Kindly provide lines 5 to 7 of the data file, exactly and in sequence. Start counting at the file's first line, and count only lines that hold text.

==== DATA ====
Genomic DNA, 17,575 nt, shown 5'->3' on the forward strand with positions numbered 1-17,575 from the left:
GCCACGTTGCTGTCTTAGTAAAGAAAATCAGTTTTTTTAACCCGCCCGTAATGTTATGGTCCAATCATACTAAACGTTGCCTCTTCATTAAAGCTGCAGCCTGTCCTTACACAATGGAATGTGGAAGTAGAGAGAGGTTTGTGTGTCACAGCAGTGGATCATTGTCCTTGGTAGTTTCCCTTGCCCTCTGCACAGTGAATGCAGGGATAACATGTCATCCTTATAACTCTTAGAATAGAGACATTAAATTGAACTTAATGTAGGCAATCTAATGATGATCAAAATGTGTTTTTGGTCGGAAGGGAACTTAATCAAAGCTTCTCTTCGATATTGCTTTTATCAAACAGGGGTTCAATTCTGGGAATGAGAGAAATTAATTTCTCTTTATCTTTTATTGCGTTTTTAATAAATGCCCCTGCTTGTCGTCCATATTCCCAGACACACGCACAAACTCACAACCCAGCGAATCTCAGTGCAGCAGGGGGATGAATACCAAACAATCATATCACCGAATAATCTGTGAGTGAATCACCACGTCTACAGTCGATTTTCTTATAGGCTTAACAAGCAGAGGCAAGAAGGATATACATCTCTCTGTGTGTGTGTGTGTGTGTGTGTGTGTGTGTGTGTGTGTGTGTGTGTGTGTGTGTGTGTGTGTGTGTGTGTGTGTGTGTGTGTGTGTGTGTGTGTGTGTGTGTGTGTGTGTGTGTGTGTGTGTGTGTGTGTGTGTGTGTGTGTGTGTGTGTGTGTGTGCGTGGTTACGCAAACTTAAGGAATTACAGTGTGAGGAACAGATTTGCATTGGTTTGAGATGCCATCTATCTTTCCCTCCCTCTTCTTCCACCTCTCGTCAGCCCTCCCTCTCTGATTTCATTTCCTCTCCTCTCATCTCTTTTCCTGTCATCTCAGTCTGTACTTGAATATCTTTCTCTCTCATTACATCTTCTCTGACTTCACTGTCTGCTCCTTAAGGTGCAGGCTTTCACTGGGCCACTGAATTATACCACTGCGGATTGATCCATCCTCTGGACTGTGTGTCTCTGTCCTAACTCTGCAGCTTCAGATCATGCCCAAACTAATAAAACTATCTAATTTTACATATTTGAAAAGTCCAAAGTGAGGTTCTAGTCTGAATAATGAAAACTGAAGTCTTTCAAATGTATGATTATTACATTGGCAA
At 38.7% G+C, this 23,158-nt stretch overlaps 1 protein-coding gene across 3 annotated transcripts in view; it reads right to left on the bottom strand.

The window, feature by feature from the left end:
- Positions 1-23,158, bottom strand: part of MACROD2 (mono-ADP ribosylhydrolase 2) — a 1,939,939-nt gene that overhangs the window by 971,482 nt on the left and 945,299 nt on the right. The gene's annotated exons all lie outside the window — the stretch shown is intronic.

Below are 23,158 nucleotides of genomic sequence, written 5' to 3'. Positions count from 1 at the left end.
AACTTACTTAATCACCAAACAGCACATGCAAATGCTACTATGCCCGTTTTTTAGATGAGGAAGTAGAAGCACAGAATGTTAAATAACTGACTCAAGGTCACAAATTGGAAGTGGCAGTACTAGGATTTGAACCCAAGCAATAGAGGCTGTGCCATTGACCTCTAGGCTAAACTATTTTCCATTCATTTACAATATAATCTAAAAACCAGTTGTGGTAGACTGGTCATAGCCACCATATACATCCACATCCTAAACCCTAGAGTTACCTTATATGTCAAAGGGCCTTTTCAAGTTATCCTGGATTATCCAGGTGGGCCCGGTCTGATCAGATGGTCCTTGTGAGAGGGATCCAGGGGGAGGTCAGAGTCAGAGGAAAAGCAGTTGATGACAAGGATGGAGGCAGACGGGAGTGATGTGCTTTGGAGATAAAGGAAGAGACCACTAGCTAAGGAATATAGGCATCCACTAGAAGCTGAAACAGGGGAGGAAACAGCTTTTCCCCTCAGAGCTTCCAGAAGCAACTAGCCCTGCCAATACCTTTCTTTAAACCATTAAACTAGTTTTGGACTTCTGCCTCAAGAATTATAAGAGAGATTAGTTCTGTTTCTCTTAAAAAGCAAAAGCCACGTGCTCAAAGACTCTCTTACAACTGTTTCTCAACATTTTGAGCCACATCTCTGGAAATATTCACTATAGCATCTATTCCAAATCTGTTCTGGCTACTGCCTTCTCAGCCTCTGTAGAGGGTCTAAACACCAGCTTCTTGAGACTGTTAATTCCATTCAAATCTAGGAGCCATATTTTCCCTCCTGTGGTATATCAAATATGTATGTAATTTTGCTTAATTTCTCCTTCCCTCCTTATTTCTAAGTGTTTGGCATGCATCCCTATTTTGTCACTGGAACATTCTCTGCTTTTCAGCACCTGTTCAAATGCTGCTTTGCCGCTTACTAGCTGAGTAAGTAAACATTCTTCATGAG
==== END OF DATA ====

- Positions 1-23,158, bottom strand: part of MACROD2 (mono-ADP ribosylhydrolase 2) — a 1,939,939-nt gene that overhangs the window by 971,482 nt on the left and 945,299 nt on the right. The gene's annotated exons all lie outside the window — the stretch shown is intronic.

Below are 23,158 nucleotides of genomic sequence, written 5' to 3'. Positions count from 1 at the left end.
AACTTACTTAATCACCAAACAGCACATGCAAATGCTACTATGCCCGTTTTTTAGATGAGGAAGTAGAAGCACAGAATGTTAAATAACTGACTCAAGGTCACAAATTGGAAGTGGCAGTACTAGGATTTGAACCCAAGCAATAGAGGCTGTGCCATTGACCTCTAGGCTAAACTATTTTCCATTCATTTACAATATAATCTAAAAACCAGTTGTGGTAGACTGGTCATAGCCACCATATACATCCACATCCTAAACCCTAGAGTTACCTTATATGTCAAAGGGCCTTTTCAAGTTATCCTGGATTATCCAGGTGGGCCCGGTCTGATCAGATGGTCCTTGTGAGAGGGATCCAGGGGGAGGTCAGAGTCAGAGGAAAAGCAGTTGATGACAAGGATGGAGGCAGACGGGAGTGATGTGCTTTGGAGATAAAGGAAGAGACCACTAGCTAAGGAATATAGGCATCCACTAGAAGCTGAAACAGGGGAGGAAACAGCTTTTCCCCTCAGAGCTTCCAGAAGCAACTAGCCCTGCCAATACCTTTCTTTAAACCATTAAACTAGTTTTGGACTTCTGCCTCAAGAATTATAAGAGAGATTAGTTCTGTTTCTCTTAAAAAGCAAAAGCCACGTGCTCAAAGACTCTCTTACAACTGTTTCTCAACATTTTGAGCCACATCTCTGGAAATATTCACTATAGCATCTATTCCAAATCTGTTCTGGCTACTGCCTTCTCAGCCTCTGTAGAGGGTCTAAACACCAGCTTCTTGAGACTGTTAATTCCATTCAAATCTAGGAGCCATATTTTCCCTCCTGTGGTATATCAAATATGTATGTAATTTTGCTTAATTTCTCCTTCCCTCCTTATTTCTAAGTGTTTGGCATGCATCCCTATTTTGTCACTGGAACATTCTCTGCTTTTCAGCACCTGTTCAAATGCTGCTTTGCCGCTTACTAGCTGAGTAAGTAAACATTCTTCATGAG